Sam Smith Comes Out as Nonbinary, Genderqueer

SAM SMITH

Musician Sam Smith came out as nonbinary and genderqueer in an interview with actress Jameela Jamil.

Smith discussed his body issues in the debut episode of the Instagram show I Weigh Interviews.

Over the course of a half-hour interview, Smith described issues he’s faced his entire life, including developing breasts around age 11 and being told by a doctor he had an excess of estrogen in his chest.

While he came out as gay at age 10, he said he’s struggled with issues of gender well into adulthood. Smith described the issue as closely associated with body dysmorphia that prevents him from seeing his own weight and body as others do. He recently shared a shirtless image of himself in the name of body positivity.

 
 
 
 

 
 
 
 
 
 
 
 
 

In the past if I have ever done a photo shoot with so much as a t-shirt on, I have starved myself for weeks in advance and then picked and prodded at every picture and then normally taken the picture down. Yesterday I decided to fight the fuck back. Reclaim my body and stop trying to change this chest and these hips and these curves that my mum and dad made and love so unconditionally. Some may take this as narcissistic and showing off but if you knew how much courage it took to do this and the body trauma I have experienced as a kid you wouldn’t think those things. Thank you for helping me celebrate my body AS IT IS @ryanpfluger I have never felt safer than I did with you. I’ll always be at war with this bloody mirror but this shoot and this day was a step in the right fucking direction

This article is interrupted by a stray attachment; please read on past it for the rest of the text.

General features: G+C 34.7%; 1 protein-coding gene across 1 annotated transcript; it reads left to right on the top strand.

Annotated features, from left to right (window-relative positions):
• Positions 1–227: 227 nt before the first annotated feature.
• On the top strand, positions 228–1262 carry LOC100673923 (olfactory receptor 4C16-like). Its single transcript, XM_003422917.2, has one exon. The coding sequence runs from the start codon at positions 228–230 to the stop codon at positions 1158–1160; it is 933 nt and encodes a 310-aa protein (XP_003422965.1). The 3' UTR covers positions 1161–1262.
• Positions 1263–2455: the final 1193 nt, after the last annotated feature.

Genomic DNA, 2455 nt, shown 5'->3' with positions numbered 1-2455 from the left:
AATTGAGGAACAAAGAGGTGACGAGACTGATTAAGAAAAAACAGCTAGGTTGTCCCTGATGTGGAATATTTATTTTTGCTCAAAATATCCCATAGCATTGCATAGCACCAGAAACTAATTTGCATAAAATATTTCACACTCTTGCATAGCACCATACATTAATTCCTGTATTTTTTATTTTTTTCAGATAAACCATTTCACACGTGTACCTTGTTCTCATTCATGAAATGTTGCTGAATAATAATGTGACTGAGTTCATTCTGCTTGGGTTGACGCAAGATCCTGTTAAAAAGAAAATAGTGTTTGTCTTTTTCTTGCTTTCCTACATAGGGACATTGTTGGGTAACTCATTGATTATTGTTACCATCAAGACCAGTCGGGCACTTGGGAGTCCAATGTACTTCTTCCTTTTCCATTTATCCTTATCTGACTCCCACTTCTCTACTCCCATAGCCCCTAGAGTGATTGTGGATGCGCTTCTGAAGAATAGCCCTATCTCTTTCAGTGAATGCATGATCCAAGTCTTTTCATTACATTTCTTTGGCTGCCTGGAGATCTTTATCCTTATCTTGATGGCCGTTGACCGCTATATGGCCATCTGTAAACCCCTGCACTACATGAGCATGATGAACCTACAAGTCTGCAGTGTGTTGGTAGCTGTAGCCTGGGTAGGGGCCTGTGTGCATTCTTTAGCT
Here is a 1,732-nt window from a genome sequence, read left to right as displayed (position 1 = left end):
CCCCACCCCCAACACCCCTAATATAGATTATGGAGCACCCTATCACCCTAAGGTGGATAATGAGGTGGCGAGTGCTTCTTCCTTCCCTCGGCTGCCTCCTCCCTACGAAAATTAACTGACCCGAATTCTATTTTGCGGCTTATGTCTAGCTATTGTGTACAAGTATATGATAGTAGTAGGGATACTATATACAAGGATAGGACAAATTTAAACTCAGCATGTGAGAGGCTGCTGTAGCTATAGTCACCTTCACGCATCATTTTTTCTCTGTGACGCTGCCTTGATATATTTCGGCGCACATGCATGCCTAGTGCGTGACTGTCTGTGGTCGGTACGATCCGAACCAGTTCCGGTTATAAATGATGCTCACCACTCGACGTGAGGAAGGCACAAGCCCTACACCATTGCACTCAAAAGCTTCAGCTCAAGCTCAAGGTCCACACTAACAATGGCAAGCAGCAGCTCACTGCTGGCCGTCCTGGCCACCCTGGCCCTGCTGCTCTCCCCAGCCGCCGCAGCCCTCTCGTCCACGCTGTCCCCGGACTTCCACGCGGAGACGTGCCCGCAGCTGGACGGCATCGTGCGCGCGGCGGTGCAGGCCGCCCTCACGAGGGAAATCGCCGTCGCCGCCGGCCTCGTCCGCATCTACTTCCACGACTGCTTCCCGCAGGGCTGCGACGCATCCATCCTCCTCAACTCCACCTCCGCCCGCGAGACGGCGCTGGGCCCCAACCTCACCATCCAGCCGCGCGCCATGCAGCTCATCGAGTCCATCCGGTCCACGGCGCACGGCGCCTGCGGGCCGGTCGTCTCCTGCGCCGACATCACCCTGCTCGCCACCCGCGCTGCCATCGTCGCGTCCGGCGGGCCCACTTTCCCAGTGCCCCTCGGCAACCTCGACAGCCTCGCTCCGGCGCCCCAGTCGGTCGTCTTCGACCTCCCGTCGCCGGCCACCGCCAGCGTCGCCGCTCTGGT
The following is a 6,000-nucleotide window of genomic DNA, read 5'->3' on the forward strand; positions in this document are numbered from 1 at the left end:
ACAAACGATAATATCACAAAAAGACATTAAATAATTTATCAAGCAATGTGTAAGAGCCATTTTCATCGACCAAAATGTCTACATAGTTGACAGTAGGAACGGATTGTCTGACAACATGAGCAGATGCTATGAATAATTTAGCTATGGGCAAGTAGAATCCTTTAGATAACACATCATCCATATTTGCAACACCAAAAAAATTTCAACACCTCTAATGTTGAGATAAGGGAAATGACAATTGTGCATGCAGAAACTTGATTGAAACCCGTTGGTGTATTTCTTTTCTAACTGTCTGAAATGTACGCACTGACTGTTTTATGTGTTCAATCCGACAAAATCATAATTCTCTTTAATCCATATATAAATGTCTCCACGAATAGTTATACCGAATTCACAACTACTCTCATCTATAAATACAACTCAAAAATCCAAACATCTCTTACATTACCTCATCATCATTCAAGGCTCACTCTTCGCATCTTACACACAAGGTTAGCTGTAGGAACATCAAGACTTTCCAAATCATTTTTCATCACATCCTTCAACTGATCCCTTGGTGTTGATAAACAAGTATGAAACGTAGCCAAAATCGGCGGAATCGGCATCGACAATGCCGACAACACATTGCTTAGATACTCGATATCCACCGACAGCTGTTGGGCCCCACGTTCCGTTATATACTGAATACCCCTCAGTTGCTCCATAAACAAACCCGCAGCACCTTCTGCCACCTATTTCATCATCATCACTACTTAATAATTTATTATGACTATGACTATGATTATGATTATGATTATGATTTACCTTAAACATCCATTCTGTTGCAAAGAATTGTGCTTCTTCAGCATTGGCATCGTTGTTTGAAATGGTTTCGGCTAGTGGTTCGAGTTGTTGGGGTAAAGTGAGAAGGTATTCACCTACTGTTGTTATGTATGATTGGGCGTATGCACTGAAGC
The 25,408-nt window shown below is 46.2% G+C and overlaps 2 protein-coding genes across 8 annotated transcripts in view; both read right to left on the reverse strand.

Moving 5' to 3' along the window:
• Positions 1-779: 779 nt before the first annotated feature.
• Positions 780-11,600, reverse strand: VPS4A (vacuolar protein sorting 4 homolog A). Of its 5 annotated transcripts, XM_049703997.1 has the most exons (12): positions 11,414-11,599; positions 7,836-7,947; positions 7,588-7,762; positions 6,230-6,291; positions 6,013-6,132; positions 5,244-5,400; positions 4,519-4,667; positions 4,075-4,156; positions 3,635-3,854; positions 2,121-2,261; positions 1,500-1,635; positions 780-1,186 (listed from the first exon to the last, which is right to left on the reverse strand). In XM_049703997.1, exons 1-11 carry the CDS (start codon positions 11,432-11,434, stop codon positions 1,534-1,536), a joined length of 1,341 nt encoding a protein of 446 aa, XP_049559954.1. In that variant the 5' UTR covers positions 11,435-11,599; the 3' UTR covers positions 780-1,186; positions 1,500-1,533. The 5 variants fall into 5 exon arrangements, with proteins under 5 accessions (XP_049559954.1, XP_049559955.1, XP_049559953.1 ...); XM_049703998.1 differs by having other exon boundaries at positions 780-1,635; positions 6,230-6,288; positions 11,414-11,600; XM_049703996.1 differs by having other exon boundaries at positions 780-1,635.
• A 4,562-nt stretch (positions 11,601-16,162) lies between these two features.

A post shared by Sam Smith (@samsmith) on


The Oscar- and Grammy-winning “Dancing With a Stranger” singer has discussed his feelings on gender before, saying in 2017 that he could “feel just as much woman as I am man.”

But in the interview with Jamil, he embraced the “nonbinary [and] genderqueer” identity.

Jamil asked Smith what the terms meant to him personally. For Smith, they both mean “you do not identify in a gender.”

“You are a mixture of all these different things. You are your own special creation,” he said. “That is how I take it. I am not male or female. I think I float somewhere in between — somewhat on the spectrum.”

It’s impacted all parts of Smith’s life, he said. 

“I’ve sometimes sat there and questioned, do I want a sex change?” he said. “It’s something I still think about, but I don’t think it is [something I want].”

Smith said he has always viewed sexuality as a spectrum, and that he’s been with men who identify as straight but are not “fully straight.” 

“I’ve always been very free in terms of thinking about sexuality,” he said. “I’ve tried to change that into my thoughts on gender.”

Even in his sex life, he can feel female, he said.

“When I move, when I have sex with men, it’s very feminine,” he said. “I’ve been very feminine in many ways — and I’ve resented that.”

Smith said he’s dealt with gender issues throughout his life, and at age 16 stopped wearing boys’ clothes to school. He wore leggings, fur, and full makeup instead. In a village where he was the only out teenager, he became the primary example of what being queer was for those around him.

But moving to London and dressing that way brought him to a more sexually normative environment. He stopped dressing in that style and soon adopted suits that became his signature look just as his star began to rise around age 20. That look was largely about concealing weight issues, the singer said. 

The majority of his conversation with Jamil revolves around weight and body issues. But he said his struggle to have a more manly, ripped physique often ran up against the most feminine parts of him.

Now the 26-year-old said he can act as a bit of a spokesperson for those who are genderqueer and those with body issues. But he said it’s an issue he still struggles with personally. Smith warned others that the journey takes time and did not mention any personal changes to the current gender pronouns being used to describe himself. 

“Self-love, I think people think it's a destination,” he said. “It’s a practice.” And contentment with his own body image is something Smith expects to struggle with through life.

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